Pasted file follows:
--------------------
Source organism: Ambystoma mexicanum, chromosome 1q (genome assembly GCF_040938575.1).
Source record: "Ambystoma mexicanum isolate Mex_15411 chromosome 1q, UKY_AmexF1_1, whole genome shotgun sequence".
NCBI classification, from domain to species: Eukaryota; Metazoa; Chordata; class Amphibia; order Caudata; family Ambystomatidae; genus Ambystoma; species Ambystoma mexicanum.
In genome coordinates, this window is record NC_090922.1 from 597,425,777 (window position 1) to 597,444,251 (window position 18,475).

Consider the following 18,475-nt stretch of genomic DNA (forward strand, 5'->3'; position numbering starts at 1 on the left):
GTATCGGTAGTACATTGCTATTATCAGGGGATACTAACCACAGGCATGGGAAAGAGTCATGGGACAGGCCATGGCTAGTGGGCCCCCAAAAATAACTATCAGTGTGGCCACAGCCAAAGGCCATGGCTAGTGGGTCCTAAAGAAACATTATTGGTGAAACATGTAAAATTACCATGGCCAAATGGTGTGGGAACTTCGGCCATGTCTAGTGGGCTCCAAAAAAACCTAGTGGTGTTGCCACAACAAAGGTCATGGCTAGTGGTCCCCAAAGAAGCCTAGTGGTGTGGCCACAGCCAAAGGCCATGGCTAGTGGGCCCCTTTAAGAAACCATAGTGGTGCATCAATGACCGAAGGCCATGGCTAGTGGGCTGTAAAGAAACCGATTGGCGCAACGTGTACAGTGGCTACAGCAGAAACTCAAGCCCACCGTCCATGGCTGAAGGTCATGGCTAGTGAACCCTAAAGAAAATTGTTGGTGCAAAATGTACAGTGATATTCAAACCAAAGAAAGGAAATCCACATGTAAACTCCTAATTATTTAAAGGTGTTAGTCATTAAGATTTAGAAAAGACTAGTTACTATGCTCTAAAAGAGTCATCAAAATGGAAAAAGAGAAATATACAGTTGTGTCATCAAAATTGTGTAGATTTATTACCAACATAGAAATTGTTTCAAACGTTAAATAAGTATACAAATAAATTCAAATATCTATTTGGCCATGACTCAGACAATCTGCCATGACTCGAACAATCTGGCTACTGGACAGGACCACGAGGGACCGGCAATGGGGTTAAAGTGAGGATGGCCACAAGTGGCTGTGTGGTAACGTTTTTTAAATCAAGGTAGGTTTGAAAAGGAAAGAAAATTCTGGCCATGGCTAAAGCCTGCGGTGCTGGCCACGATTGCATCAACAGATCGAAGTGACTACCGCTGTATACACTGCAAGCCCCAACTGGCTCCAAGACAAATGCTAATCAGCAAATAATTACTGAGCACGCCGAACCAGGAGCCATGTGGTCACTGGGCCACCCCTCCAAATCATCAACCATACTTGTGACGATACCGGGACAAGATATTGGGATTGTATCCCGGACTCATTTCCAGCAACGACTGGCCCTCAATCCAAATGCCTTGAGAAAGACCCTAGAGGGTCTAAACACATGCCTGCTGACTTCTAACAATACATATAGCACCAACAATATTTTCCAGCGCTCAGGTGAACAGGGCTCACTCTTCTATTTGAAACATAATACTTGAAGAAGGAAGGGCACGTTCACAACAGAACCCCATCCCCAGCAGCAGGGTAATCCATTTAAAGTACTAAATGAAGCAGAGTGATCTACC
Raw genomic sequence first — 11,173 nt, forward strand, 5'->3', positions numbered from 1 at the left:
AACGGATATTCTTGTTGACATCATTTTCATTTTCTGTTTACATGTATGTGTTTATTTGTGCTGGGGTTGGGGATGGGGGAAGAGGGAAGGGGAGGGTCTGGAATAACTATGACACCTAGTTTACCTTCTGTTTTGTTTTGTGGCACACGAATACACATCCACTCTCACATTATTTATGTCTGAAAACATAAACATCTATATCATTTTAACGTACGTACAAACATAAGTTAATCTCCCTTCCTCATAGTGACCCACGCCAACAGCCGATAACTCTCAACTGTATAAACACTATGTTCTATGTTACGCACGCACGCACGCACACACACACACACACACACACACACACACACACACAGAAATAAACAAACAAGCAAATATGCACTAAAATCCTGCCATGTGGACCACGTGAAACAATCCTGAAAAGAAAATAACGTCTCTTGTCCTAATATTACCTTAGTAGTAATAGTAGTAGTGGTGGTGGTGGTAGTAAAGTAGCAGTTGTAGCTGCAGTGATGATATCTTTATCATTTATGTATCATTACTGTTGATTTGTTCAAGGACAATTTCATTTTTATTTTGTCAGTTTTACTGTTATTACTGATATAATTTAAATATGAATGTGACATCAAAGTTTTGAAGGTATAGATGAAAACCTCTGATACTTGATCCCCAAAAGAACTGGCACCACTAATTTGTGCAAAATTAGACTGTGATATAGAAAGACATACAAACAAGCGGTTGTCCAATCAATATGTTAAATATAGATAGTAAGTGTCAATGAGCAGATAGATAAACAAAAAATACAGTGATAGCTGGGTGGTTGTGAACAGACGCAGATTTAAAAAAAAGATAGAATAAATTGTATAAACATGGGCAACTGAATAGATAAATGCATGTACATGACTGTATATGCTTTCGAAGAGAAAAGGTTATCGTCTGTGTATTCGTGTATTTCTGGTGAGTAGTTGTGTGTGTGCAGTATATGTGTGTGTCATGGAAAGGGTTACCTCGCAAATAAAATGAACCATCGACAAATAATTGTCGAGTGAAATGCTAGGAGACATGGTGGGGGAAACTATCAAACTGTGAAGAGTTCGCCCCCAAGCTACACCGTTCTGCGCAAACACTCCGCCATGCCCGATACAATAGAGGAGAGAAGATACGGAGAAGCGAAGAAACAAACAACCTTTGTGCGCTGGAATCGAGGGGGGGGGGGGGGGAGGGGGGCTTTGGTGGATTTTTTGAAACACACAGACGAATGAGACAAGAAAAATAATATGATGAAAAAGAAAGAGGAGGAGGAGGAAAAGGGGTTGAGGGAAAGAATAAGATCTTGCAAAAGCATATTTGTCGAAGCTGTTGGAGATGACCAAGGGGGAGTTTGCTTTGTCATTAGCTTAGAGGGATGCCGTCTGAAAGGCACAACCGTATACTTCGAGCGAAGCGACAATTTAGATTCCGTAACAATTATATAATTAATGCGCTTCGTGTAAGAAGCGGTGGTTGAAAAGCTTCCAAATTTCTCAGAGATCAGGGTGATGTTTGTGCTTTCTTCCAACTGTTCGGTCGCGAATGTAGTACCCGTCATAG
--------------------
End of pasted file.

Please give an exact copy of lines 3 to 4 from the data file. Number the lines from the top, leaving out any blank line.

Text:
NCBI classification, from domain to species: Eukaryota; Metazoa; Chordata; class Amphibia; order Caudata; family Ambystomatidae; genus Ambystoma; species Ambystoma mexicanum.
In genome coordinates, this window is record NC_090922.1 from 597,425,777 (window position 1) to 597,444,251 (window position 18,475).